Hell, you pretty much spell it out twice, as you explain that you later "discovered" two rather important features of your navigation system. But hey - I'm sure they aren't covered in the manual at all, and are hidden features that you're supposed to pay extra for.

  • by bornyesterday (888994) on Thursday February 03, 2011 @04:18PM (#35094964) Homepage
    You awaken in a poorly lit room, with a closed door on each wall. By your side is a GPS device. You turn it on and ask for directions to go home. It tells you to head east and indicates the proper direction with an arrow. You turn in the direction of the arrow, which adjusts to match your new heading. You open it and enter another room. The door shuts behind you. It is pitch black. You are likely to be eaten by a grue. The GPS continues to point you forward. What do you do?
  • by w0mprat (1317953) on Thursday February 03, 2011 @04:23PM (#35095030)
    If you are stupid enough put your life in the hands of a single fallible device, you're going to have other problems surviving in the wilderness. Even on a light day walk in a well maintained trail you are one fall or a weather change away form a survival situation, it doesn't take much imagination to work that out, nor prior experience.

    I would suggest the real problem here is that GPS is powerfully enabling to inexperienced people who otherwise would not have undertaken the journey without such directional assitance - perhaps even not been able to find the start of the trail in the first place. The feeling of confidence when you can navigate is dangerous, except it's not in your own orienteering ability, it's in a handheld device that's one drop away from failure.

    There is no substitute to having a freakin clue what do what when the batteries run out.
  • by Geoffrey.landis (926948) on Thursday February 03, 2011 @04:23PM (#35095040) Homepage

    The article is a little unfair; to be fair it would have to subtract people saved by GPS.

    Frankly, people have always gotten lost, dating right back to at least the time Moses wandered for 40 years in the Sinai. Surely GPS has also gotten people out of trouble. The question is, what's the net effect?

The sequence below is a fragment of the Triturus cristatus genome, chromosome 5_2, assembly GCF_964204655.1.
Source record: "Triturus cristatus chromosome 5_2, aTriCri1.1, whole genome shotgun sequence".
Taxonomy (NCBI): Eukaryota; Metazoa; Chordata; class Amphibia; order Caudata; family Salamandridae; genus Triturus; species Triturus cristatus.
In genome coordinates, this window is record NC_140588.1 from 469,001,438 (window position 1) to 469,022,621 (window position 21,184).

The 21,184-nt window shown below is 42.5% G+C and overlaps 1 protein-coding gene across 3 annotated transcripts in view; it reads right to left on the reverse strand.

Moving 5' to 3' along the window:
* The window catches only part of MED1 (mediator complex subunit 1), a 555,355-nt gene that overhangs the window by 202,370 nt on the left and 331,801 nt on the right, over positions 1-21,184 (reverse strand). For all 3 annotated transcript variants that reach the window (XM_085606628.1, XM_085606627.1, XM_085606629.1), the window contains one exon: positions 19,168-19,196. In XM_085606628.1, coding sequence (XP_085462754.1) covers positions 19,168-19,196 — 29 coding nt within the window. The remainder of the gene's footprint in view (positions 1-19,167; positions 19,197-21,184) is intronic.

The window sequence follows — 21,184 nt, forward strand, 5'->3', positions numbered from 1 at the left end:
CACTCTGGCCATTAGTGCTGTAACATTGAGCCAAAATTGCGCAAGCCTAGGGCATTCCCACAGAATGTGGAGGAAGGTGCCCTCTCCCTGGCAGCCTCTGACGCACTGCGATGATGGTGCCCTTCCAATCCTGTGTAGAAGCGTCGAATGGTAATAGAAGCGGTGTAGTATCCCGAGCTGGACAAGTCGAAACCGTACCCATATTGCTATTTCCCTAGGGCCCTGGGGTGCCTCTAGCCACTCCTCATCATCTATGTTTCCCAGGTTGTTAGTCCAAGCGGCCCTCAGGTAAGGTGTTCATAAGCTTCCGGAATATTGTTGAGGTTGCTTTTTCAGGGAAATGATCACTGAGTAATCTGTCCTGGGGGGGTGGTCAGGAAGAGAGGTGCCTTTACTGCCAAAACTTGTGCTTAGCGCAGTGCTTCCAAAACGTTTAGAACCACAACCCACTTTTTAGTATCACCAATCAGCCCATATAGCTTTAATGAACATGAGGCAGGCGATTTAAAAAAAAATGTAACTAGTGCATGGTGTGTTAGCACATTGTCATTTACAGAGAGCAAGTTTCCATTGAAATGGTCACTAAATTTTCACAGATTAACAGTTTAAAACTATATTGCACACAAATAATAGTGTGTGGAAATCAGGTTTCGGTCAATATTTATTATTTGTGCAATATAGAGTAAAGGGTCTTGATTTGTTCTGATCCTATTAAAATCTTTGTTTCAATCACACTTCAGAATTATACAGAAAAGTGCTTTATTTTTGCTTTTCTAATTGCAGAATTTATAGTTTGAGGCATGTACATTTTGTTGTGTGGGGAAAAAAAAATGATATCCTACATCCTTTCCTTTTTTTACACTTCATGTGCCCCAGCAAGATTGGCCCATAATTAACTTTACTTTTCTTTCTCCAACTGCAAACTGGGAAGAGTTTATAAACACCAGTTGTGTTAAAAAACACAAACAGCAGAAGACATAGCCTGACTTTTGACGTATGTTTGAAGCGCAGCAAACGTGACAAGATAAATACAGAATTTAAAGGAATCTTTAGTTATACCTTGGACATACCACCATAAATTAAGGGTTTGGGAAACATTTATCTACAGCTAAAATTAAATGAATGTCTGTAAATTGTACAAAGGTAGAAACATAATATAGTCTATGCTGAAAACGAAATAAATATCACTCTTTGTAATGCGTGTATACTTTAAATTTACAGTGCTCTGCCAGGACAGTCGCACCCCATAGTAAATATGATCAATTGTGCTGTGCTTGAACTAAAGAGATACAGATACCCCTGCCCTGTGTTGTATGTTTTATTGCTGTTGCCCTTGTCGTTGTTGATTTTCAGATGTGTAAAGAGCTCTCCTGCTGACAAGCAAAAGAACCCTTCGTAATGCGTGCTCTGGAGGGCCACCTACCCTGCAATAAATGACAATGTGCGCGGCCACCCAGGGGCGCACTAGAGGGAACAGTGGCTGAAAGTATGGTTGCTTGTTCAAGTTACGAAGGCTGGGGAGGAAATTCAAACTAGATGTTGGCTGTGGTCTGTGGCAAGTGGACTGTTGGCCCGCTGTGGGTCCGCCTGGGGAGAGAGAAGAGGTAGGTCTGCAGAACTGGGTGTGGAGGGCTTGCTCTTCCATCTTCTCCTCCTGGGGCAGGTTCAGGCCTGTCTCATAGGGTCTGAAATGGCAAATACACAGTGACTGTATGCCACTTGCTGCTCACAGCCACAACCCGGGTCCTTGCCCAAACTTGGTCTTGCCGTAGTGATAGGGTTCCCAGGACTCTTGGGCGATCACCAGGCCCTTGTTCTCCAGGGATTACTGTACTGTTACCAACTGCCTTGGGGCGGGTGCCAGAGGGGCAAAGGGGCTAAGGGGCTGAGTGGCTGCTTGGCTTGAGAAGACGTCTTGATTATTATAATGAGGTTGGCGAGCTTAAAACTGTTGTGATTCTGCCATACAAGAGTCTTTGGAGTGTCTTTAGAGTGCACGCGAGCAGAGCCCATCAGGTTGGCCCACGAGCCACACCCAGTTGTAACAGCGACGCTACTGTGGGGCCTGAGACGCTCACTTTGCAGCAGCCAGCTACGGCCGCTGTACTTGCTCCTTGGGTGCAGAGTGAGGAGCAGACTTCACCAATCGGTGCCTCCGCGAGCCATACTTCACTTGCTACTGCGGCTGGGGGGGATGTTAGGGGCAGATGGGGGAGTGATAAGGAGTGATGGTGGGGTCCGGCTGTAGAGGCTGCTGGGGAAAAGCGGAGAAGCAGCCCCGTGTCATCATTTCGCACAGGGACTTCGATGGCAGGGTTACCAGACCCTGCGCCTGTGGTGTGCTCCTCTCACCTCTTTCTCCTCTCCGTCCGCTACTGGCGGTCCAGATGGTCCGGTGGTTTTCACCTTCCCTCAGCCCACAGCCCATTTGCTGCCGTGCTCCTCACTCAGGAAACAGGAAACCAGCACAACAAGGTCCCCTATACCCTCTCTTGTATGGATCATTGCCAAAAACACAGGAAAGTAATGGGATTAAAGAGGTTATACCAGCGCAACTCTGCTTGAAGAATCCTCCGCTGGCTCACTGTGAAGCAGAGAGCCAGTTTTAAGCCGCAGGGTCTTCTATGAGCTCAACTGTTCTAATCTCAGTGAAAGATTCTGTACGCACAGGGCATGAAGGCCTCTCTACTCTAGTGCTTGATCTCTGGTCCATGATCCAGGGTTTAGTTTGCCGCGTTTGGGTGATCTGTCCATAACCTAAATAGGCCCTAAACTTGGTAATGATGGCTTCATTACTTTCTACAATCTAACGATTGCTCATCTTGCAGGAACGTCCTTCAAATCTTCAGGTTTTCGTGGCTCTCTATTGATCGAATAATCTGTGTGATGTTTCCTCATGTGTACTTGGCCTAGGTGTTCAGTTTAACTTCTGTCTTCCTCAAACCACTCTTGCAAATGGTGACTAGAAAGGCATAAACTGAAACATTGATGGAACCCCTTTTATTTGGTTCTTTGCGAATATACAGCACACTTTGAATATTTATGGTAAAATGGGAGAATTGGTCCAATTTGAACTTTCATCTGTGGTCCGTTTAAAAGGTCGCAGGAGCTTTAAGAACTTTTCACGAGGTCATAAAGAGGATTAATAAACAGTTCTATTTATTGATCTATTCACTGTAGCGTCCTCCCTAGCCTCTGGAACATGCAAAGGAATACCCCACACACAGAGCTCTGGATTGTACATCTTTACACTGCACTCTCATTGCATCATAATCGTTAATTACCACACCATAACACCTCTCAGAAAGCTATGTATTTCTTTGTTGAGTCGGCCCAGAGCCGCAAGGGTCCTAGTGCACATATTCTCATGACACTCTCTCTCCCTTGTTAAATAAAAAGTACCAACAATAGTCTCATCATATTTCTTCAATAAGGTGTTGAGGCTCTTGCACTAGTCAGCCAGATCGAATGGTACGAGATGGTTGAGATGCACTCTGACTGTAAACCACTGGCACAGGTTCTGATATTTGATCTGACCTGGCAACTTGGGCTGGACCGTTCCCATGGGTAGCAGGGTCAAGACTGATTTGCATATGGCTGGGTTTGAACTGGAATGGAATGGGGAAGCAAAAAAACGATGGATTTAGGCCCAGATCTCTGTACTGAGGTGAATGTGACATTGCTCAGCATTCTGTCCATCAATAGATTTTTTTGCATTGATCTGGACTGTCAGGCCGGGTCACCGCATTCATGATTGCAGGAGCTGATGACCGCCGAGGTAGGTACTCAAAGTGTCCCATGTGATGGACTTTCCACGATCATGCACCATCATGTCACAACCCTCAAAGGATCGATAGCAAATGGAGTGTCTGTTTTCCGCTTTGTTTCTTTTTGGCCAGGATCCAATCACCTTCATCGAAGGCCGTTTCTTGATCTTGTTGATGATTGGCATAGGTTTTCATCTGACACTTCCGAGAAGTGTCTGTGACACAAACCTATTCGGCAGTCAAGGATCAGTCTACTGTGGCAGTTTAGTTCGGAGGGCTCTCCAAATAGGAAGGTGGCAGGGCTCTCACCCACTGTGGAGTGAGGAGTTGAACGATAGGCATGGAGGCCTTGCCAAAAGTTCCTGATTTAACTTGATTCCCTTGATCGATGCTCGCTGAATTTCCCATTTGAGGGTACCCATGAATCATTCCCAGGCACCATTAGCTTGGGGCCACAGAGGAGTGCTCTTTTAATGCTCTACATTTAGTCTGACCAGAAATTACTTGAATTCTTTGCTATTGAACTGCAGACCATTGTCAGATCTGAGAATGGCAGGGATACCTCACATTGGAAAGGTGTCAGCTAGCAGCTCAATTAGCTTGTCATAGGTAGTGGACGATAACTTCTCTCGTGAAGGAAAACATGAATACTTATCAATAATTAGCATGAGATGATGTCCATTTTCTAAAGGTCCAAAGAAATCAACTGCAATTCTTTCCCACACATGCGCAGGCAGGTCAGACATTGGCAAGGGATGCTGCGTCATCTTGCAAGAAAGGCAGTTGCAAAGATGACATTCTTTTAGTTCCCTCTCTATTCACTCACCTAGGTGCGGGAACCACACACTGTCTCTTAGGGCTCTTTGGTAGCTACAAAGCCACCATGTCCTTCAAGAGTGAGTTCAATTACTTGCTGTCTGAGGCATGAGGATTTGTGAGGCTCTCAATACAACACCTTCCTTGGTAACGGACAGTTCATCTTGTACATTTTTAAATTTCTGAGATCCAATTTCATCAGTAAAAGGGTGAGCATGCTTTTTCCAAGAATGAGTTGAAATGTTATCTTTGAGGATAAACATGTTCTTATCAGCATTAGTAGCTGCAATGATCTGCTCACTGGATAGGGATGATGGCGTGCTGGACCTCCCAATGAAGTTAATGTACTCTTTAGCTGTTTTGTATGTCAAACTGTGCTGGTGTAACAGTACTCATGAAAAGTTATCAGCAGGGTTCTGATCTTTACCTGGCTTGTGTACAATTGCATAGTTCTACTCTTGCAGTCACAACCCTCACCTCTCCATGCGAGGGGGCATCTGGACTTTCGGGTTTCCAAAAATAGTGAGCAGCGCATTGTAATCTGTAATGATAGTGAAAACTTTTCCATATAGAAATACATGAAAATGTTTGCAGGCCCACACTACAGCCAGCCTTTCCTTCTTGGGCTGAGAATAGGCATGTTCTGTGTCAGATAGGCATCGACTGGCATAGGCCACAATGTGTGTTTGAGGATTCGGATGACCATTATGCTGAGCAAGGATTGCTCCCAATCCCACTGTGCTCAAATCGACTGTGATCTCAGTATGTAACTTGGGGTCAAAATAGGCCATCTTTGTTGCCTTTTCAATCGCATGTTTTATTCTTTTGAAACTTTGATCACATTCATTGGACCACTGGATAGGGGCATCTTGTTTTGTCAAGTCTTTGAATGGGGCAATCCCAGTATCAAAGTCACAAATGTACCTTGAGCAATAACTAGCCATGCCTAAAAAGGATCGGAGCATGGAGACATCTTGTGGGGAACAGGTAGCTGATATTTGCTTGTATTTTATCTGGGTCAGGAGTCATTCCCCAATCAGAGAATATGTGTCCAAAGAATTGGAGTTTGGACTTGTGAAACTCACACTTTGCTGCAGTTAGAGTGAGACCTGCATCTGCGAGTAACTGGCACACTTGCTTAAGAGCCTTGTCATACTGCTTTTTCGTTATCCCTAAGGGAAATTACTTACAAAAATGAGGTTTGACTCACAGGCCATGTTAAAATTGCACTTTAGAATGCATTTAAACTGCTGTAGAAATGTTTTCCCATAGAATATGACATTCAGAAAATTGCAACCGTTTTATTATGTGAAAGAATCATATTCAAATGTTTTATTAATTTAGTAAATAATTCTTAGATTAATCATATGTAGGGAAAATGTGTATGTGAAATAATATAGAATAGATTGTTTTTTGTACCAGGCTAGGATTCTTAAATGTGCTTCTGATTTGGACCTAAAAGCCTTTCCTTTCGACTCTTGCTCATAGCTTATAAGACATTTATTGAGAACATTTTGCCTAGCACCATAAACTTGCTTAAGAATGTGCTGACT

• by roc97007 (608802) on Thursday February 03, 2011 @04:58PM (#35095558) Journal

    As others have alluded, it's not the GPS, it's the maps. Any map can be wrong. A printed map can be wrong just as easily as an electronic map in a GPS unit can be wrong. Part of the problem might be that the view of your route is generally much narrower in the GPS, and it's more difficult to see that the route you're taking leads to a whole bunch of nothing in the middle of nowhere. If I'm going into an unknown area, I often zoom out the map just to make sure the road eventually connects somewhere. And even that isn't a perfect indication.

    Also, just like paper maps, electronic maps get OLD. If you have a unit that gets maps off a DVD or internal storage, the information can get stale. If it doesn't update over the air, find out how to keep it current.

    Now, GPS making nonoptimal decisions, like leading you off the freeway and right back on again (shortest route) or directing you to a 35mph "highway" that goes through a bunch of small towns instead of using the freeway, that's the GPS unit not the maps. Some of these problems can be fixed by changing the setup defaults, which most non-geeks aren't inclined to do. But this isn't really a map issue.

    After a couple early incidents (gps trying to make me turn left on a one-way going right, or heading me up a road that clearly had been closed for years) I began using the GPS directions as advisory only. What I tell new GPS users is not to panic if you miss a turn or not sure it's giving you the right directions. All GPS units will recalculate if you miss a turn. Sometimes this means "I just didn't want to turn there". GPS is advisory only , just as if your spousal unit was in the passenger seat with a map and a compass.

  • by eepok (545733) on Thursday February 03, 2011 @05:28PM (#35096040) Homepage

    Don't blame GPS. It's a system utilized by a device to show you where things likely are. If people die in blindly following GPS, that's on the user. That's a single point of failure in their survival plan that made for themselves.

    Tip: If you're going out into the wild with a GPS device, also bring along a compass, a map of the area (topographical), and let people know when you're leaving and when you'll be back. Also tell them if you're not back by X date, call the authorities.

      Hope for the best, but plan for the worst, people.

  • Technically (Score:4, Insightful)

    by DarthVain (724186) on Thursday February 03, 2011 @05:34PM (#35096178)

    It's not GPS, is the routing software messing up usually due to lack of data (or out of date) as opposed to logical fault. I am pretty sure the satellites had very little to do with it other than say "Your Here!" over and over again.

    Of course I remember when GPS was a "big deal" and specialized, I remember taking a course in it, and having to provide training to others. When units cost thousands of dollars. Of course I am in GIS and understand all the background. Heck there was a time when the US Army would mess with your accuracy just for fun, and you had to try to correct for it!

    Now any smuck can go to bestbuy and pick up something for 150$ and it tells you where to go.

    You're supposed to use a tool, not let the tool use you.

  • by Walt Dismal (534799) on Thursday February 03, 2011 @08:18PM (#35098678)
    Hungry bears are buying GPS jammers and quietly laughing.
  • by Nyder (754090) on Thursday February 03, 2011 @09:32PM (#35099364) Journal

    Now that's a reality show I could enjoy.